Three strikes not enough

NSW police have called for greater direct action against alcohol-fuelled violence in the wake of the Government’s planned “three strike” liquor laws.

The NSW Police Association president Scott Webber said the laws were reactive rather than preventative and could let “dodgy pubs and clubs” off the hook by encouraging under-reporting.

The Minister for Hospitality and Gaming George Souris this week followed through on a Coalition election promise with legislation that could strip troubled venues of their licences for three offences in the first year (one strike), two additional offences in the second (two strikes) and one in the third (three strikes).

“Under the policy, a pub, club, bottle shop, restaurant or any licensed venue would record a strike for repeated breaches of a range of offences under the Liquor Act which result in unacceptable impacts on local communities,” Mr Souris said.

“These offences include permitting intoxication, allowing violent behaviour on the premises, supplying alcohol to a minor or an intoxicated patron, permitting the sale or use of illicit drugs on the premises and breaching key licence conditions.”

While Mr Weber conceded punishing bad venues was “a necessary reactive measure”, he believes the community wants to see more done to stop booze-fuelled violence occurring in the first place.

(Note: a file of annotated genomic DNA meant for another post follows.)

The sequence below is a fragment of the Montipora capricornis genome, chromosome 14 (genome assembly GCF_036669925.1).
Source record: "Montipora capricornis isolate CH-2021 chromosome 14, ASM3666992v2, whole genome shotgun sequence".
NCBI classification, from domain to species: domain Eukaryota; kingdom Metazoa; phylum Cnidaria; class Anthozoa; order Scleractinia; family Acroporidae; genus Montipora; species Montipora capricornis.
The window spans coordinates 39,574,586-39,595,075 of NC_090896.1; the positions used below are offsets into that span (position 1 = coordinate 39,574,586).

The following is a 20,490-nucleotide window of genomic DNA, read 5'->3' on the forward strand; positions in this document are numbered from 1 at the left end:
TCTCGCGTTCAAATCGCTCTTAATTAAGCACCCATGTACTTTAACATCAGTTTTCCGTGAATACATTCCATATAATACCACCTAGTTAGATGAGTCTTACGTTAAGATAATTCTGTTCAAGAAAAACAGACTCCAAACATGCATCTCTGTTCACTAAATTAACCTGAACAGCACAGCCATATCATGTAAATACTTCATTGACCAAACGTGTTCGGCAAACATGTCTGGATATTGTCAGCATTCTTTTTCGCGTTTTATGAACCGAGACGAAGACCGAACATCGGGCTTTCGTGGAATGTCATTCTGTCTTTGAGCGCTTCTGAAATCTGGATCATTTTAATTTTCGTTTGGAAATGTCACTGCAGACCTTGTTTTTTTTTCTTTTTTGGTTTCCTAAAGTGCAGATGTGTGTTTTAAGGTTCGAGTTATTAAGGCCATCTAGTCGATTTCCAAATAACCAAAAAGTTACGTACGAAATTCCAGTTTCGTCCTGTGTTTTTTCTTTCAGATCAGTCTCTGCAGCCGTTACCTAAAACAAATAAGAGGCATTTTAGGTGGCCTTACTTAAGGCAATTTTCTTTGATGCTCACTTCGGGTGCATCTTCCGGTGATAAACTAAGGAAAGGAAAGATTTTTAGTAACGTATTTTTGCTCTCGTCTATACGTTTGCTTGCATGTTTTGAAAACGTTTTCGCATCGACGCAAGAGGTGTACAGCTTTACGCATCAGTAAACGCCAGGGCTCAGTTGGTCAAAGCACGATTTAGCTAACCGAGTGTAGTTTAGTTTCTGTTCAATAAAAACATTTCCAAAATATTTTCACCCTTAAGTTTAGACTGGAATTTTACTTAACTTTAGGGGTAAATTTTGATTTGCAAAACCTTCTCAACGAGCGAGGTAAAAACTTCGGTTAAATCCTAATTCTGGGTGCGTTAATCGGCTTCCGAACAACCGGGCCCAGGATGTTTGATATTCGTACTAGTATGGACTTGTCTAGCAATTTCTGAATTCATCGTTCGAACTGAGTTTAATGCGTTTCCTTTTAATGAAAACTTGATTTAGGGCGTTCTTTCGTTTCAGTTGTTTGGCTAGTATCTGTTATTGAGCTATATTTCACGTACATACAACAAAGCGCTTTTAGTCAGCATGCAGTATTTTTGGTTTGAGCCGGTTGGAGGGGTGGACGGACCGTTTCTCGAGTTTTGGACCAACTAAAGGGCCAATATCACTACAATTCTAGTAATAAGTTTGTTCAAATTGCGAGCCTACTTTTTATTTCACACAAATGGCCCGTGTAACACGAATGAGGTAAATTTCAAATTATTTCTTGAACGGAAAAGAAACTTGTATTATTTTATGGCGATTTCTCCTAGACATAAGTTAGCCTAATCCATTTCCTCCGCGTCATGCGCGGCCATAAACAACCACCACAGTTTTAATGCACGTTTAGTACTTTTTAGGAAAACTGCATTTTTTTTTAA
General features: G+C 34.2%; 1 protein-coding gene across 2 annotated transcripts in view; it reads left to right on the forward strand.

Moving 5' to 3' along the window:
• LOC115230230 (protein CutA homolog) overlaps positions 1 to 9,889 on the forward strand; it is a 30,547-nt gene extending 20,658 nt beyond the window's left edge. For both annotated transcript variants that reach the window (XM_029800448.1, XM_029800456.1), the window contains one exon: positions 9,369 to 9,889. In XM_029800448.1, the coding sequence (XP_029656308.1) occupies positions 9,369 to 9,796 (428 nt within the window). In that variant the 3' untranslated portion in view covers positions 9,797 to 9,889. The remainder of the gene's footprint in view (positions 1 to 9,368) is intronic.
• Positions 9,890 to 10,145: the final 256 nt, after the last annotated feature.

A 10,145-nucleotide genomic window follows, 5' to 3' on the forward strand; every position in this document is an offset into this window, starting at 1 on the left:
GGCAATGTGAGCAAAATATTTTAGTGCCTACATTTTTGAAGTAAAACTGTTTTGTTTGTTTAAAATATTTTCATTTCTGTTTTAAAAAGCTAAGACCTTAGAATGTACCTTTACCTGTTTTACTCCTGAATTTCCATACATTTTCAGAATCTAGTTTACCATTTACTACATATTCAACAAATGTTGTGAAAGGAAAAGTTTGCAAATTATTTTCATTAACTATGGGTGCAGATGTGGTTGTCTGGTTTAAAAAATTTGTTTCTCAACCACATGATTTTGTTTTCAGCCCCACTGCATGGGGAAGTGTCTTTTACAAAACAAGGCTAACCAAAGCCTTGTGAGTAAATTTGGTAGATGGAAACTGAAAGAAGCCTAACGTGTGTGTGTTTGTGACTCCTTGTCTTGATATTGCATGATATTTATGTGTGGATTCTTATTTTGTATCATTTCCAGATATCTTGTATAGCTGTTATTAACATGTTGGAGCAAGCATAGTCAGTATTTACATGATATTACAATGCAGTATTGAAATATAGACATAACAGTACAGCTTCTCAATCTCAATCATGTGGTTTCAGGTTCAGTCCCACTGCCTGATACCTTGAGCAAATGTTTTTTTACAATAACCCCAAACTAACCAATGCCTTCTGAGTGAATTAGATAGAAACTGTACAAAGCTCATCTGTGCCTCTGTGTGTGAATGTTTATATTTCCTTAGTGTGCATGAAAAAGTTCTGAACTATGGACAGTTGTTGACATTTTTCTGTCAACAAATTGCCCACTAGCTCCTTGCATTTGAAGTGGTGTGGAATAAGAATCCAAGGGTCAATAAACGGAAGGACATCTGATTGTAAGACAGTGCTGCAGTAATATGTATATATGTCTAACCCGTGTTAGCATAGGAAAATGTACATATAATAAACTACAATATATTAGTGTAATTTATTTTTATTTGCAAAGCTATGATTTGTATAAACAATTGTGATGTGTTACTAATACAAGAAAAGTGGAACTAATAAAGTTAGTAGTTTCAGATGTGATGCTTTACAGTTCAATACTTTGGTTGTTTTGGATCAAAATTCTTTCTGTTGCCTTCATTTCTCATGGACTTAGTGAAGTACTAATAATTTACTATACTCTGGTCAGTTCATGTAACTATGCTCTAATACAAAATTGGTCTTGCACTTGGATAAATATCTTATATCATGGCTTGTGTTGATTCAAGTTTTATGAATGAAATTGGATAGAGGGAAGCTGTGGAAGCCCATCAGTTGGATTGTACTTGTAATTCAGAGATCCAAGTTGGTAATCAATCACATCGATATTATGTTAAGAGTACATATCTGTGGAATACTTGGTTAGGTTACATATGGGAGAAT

“That’s why the foundation of an effective policy to reduce alcohol-related violence must be prevention,” Mr Weber said.

“As the experience in Newcastle has proved, a precinct wide approach involving earlier closing times, lock-outs and restrictions on the sale of high-alcohol drinks are preventative measures that work – these resulted in a 37 per cent reduction in assaults against police and the community.”

Mr Webber said the new policy was more like six strikes than three, and exempted clubs (in recognition of their “unique community role”) which include some of the state’s most violent venues.

“It’s a system that will let dodgy pubs and clubs go about their business for up to three years before something is done,” he said.

A spokesperson for Australian Hotels Association said they were waiting for more details on the legislation before commenting.

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